About that Government Takeover of the Student Loan Business …

Health care understandably dominated the headlines leading up to — and beyond — yesterday’s historic House vote. It’s important to remember, however, that the reconciliation legislation also includes major reforms in the way that the government supports student loans.

Under current law, federally supported loans are made both direct from the government and through private lenders. The government loans are direct loans (i.e., the government lends directly to students). The private loans are guaranteed by the government (i.e., private organizations lend to students and the government guarantees the lenders against the risk of default). The health/revenue/education legislation will eliminate the private lending channel. (The market for non-government private loans will continue to exist.)

Opponents have denounced this change as a government takeover of the student loan market. That makes for a great soundbite, but overlooks one key fact: the federal government took over this part of the student loan business a long time ago.

In a private lending market, you would expect lenders to make decisions about whom to lend to and what interest rates to charge. And in return, you would expect those lenders to bear the risks of borrowers defaulting. None of that happens in the market for guaranteed student loans. Instead, the federal government establishes who can qualify for these loans, what interest rates they will pay, and what interest rates the lenders will receive. And the government guarantees the lenders against almost all default risks.

In short, the government already controls all of the most important aspects of this part of the student loan business. The legislation just takes this a step further and cuts back on the role of private firms in the origination of these loans.

That step raises some interesting questions about the costs of the current system (see this post), possible benefits of the current system (some colleges and universities appear to prefer working with private lenders), and the potential budget savings of cutting out the middle man (which appear to be large but somewhat overstated in official budget analyses).

But it hardly constitutes a government takeover.

7 thoughts on “About that Government Takeover of the Student Loan Business …”

  1. Loans are supposed to be avoided at all costs since they are normally paid back with an attachment of an interest. Borrowing a loan is like gambling hence a person needs to watch out and make the best moves. This means that only the organized ones can stand a chance to survive in the world of loan taking.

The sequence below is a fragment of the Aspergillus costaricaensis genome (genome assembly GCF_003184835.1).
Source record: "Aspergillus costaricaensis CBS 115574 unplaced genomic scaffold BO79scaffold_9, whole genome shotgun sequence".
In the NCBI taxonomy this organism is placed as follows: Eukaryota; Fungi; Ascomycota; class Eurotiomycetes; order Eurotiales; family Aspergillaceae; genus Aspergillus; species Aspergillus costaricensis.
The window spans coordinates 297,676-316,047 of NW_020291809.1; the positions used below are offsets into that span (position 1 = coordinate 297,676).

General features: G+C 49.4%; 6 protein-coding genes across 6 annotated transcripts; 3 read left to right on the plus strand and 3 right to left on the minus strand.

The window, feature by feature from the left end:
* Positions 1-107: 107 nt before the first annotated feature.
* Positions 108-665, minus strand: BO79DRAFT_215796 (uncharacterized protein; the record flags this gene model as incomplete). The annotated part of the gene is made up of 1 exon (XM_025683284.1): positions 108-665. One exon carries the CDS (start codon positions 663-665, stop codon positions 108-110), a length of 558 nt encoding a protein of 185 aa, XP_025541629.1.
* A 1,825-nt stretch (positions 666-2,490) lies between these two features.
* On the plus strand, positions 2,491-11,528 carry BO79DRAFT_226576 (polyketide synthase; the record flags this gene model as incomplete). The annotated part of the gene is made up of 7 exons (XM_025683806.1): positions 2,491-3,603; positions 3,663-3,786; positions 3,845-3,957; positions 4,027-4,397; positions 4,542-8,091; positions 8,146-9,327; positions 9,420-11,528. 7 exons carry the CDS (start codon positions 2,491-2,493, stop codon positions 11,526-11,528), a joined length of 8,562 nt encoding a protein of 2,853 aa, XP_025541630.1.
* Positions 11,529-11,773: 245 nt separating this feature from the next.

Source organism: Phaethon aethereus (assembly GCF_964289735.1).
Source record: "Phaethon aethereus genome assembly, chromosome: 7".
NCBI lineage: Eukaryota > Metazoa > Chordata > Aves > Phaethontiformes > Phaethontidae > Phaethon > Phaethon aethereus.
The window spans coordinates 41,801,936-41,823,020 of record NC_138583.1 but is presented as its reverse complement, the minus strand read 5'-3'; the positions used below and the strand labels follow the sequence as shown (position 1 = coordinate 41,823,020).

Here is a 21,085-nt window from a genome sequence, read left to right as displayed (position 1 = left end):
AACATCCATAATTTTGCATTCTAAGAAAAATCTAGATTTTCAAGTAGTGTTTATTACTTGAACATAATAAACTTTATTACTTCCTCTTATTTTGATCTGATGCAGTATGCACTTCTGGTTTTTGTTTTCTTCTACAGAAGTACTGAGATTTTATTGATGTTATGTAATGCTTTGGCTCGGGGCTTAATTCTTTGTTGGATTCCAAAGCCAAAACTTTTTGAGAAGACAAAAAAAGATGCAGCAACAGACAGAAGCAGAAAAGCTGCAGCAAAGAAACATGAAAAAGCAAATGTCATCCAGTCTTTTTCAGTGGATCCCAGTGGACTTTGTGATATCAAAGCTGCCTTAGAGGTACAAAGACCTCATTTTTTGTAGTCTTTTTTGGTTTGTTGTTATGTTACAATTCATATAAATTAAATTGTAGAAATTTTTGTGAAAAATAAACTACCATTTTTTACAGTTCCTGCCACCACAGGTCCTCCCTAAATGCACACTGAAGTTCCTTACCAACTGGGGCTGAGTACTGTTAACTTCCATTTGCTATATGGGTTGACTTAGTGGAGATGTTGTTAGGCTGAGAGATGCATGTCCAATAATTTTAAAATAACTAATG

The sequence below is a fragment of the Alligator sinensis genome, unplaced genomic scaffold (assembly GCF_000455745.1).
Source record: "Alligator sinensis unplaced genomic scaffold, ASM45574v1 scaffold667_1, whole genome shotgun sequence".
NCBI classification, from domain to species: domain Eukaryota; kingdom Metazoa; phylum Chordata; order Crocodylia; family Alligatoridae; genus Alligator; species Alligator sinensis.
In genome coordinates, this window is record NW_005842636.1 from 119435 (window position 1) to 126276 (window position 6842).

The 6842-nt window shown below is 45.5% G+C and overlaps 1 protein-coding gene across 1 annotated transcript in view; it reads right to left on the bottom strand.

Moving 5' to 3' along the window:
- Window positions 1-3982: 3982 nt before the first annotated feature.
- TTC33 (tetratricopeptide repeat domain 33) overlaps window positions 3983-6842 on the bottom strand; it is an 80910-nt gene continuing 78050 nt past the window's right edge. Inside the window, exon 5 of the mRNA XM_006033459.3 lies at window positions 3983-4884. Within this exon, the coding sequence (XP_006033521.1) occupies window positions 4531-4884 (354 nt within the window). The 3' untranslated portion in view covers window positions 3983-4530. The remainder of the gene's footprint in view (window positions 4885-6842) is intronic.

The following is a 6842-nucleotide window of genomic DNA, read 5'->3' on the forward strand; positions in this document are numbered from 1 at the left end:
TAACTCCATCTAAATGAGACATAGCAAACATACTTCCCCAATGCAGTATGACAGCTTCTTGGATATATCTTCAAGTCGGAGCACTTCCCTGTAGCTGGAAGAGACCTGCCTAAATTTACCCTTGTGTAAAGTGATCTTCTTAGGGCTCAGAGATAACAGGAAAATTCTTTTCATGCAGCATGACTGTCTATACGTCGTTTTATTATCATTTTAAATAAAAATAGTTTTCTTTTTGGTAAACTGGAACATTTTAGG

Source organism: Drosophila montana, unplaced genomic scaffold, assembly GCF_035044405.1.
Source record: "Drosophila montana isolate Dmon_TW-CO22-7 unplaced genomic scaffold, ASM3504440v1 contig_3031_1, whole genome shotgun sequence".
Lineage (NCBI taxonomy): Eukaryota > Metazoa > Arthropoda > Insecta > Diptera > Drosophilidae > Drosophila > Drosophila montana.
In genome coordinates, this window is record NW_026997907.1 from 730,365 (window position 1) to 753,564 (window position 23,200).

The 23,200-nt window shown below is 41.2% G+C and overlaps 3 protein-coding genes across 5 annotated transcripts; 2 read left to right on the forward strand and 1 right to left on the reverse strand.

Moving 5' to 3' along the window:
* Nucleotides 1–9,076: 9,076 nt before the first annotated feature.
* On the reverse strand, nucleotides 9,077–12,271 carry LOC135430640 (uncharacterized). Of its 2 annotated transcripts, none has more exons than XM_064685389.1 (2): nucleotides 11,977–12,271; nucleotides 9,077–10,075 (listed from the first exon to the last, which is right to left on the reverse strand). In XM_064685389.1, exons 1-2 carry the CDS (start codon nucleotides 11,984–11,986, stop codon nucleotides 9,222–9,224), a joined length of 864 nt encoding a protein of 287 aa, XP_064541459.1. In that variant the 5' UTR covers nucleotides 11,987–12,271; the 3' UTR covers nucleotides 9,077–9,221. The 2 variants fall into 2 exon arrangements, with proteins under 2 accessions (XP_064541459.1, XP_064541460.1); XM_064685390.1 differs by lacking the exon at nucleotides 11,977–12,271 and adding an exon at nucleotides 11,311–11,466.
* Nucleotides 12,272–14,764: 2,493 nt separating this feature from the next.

2. Dear Professor Marron,

    I read your recent postings regarding the overhaul of the student loan program with great interest. I have had difficulty finding any analysis of the legislation. There is support for the measure on both ends of the political spectrum and I would like a better (economic?) understanding of the initiative. I am inherently skeptical of supposed government efficiency and admire local governments which find private outlets for delivering services. Essentially, the local government recognizes that certain activities are not a core competency and seeks a more efficient outlet through business process outsourcing. (For example, I purchase my state fishing license each year through private businesses.) With respect to the student loan legislation, I understand your point that the previous system did not operate by market forces but I still have a number of questions regarding the supposed efficiency. Exactly what fees are paid to local banks to originate the loans? How do these fees compare to other fees to, say, originate a car loan? How is the overhead accounted for since, obviously, banks don’t build new offices to handle the incremental student loan business? If 8,500 to 31,000 jobs will disappear from the private sector, how many new jobs will be created in the public sector and what are the comparable salaries (and long-term commitments) of the private versus public positions? Will the government need to invest in new buildings and equipment and how will these overhead costs be accounted for? Of course, I have other questions but I wondered whether you could comment on the efficiency claim. Markets, I believe, can be efficient and ethical when allowed to operate under a minimal set of transparent controls. Further, to your point, the markets can adapt to unanticipated disruptions within the flexibility provided by the controls.

    Thank you again for the helpful commentary,
    David Reasner

  3. Been reading for a few days now. It was very good and solid information. BTW, I love your site design as well. I enjoyed reading it and hopefully you will write more soon. Do you have a newsletter? How do I subscribe to the blog itself?

  4. Find out exactly how much money you’ll be borrowing and how long you want to spend paying it off. Paying off loans quickly is more advantageous to you since the longer your loans have outstanding balances, the more you’ll pay in interest in the long run.

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